2009 Burger Bonanza: Is Epic's Burger Truly Epic?
Welcome to the 2009 Burger Bonanza wherein two girls eat 20 of the city's best burgers, on the path to burger enlightenment. The 10 best will then be chosen to be featured—in ranking order—in 7x7's September magazine issue. Burgers must fit our "fancy burger" parameter: made with beef and available as part of the regular dinner menu at upscale restaurants in SF. Beyond that, we're open to suggestions, which we hope you will leave in the comment box below!
Beef: From Meyer Ranch in Helmville, Montana and Schmidt Ranch in San Leandro, California—usually an equal-parts mixture of brisket, short rib and sirloin. Ground in-house, formed into 3/4 pound patties.
Bun: Grilled Panorama “buttery roll” made according to Epic’s specs
Fixings: Housemade, all: bread-and-butter pickles, marinated red onions, lettuce, tomato, marinated mushrooms, corn chow-chow relish and bacon
Condiments: Aïoli, Housemade anchovy ketchup, Dijon
Comes with: Steak Fries
Cooked: Grilled over an open flame
Well, we decided to start big. The first thing that needs to be said about Epic’s burger is that it’s epically massive—three-quarters of a pound of ground beef settled onto a plush brioche-style bun. Nobody, not even the FiDi movers-and-shakers that colonize this place come quitting time, should ever be faced with eating a burger of this size alone. In fact, the waitress told me hardly anyone finishes it, which begs the question: why make a giant burger with a giant price tag that no one can even finish? But I digress.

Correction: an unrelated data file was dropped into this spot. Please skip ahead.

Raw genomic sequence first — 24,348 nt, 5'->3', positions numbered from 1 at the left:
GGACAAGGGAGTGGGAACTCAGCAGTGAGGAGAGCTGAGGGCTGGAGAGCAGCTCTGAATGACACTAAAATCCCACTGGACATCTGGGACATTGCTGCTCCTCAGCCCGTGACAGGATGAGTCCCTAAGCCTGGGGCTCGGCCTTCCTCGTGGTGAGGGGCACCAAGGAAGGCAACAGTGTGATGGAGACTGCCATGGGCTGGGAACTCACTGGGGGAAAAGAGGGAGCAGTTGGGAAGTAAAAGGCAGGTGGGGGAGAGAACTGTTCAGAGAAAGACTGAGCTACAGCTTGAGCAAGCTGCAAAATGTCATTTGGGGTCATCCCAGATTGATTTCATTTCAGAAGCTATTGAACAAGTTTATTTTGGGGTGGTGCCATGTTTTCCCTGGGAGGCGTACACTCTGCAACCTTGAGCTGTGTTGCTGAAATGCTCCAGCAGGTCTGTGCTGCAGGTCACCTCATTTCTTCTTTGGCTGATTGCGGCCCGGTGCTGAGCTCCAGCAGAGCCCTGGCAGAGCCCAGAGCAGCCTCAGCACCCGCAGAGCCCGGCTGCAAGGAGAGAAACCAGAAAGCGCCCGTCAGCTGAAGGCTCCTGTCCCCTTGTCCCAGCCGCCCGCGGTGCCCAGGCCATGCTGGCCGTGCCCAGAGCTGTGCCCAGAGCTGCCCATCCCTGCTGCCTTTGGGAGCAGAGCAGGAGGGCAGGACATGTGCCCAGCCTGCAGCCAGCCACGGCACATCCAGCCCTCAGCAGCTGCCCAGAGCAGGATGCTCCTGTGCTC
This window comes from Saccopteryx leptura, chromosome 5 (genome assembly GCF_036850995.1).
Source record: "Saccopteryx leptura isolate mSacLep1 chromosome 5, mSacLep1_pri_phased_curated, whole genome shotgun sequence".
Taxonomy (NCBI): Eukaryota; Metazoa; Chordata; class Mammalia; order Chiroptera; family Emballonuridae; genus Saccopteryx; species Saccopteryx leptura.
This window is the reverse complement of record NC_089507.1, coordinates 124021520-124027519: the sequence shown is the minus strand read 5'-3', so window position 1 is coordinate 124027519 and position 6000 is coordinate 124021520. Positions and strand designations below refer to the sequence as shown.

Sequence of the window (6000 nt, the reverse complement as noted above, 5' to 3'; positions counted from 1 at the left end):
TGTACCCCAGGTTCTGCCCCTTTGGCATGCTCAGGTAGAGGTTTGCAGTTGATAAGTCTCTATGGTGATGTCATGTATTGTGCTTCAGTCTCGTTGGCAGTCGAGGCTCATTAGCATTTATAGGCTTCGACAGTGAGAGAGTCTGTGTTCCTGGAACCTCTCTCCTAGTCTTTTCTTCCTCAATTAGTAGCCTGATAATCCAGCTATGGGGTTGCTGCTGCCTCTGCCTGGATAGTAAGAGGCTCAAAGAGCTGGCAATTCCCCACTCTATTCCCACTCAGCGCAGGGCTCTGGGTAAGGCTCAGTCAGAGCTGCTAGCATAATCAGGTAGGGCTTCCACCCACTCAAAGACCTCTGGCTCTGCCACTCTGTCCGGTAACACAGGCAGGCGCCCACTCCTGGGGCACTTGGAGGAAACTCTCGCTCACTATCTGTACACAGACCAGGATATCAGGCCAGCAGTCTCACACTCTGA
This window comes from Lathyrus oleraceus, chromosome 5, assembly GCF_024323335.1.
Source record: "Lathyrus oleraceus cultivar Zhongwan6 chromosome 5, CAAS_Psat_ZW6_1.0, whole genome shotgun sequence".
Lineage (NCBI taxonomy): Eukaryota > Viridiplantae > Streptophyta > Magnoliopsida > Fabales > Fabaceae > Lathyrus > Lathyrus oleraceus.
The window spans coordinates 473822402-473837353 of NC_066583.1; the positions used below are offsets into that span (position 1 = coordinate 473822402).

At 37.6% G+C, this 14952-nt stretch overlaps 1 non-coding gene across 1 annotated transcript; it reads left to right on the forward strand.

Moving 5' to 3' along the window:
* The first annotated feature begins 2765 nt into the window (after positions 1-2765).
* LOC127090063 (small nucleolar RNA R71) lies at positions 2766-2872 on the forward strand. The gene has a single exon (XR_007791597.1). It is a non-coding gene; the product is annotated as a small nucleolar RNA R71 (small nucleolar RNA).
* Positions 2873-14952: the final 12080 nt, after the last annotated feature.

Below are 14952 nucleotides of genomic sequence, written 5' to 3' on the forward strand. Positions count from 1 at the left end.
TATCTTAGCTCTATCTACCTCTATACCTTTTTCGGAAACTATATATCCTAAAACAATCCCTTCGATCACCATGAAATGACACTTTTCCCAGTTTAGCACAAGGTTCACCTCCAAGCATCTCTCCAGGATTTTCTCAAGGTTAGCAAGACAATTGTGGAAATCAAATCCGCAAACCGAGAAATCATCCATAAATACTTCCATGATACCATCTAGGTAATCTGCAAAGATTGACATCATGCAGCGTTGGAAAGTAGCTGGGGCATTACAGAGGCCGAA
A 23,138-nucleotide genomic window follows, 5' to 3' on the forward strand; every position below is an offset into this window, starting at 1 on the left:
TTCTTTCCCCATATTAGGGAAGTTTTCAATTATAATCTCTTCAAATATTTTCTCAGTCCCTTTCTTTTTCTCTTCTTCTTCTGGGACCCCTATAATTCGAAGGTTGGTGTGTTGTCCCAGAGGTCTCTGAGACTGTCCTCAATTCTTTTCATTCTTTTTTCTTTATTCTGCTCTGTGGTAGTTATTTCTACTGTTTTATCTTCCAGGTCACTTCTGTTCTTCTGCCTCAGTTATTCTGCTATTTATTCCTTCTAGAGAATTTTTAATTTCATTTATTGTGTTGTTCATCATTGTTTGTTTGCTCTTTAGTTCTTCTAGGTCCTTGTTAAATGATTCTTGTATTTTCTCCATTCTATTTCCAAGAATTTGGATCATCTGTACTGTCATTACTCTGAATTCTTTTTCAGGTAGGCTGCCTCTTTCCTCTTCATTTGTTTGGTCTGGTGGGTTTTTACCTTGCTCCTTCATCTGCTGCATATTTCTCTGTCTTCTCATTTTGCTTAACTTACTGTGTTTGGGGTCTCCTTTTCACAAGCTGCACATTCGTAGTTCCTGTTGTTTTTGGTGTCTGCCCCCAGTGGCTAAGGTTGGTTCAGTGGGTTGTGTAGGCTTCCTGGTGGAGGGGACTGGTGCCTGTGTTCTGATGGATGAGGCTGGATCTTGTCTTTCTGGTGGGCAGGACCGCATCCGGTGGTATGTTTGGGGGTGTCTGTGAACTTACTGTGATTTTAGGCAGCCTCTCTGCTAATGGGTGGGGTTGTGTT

Generously seasoned and accompanied by “all the accoutrements” (which in this case means served on the side, in small ramekins, with not quite enough of anything to cover the massive patty) this is one hell of a burger. So many restaurants make a fine burger and then serve high-fructose corn syrup-enhanced ketchup along with it, but not Epic. The housemade anchovy-tomato ketchup is some of the finest I’ve ever had. This burger would be among the city’s finest were it not for the fact that my patty, requested medium, was cooked beyond recognition. I mean, cooked. Cooked hard. But even though there was nary a hint of pink within, it was still was pretty tasty. I can only imagine how perfect it could have been. Still, at $25 for a burger (even one that you can—and should—split two ways) imagining perfection may not be enough. Next up, on Friday: Nopa.
What other restaurant should we include on our burger quest? Please guide us to the next spot—leave a comment letting us know where you go to reach char-broiled nirvana.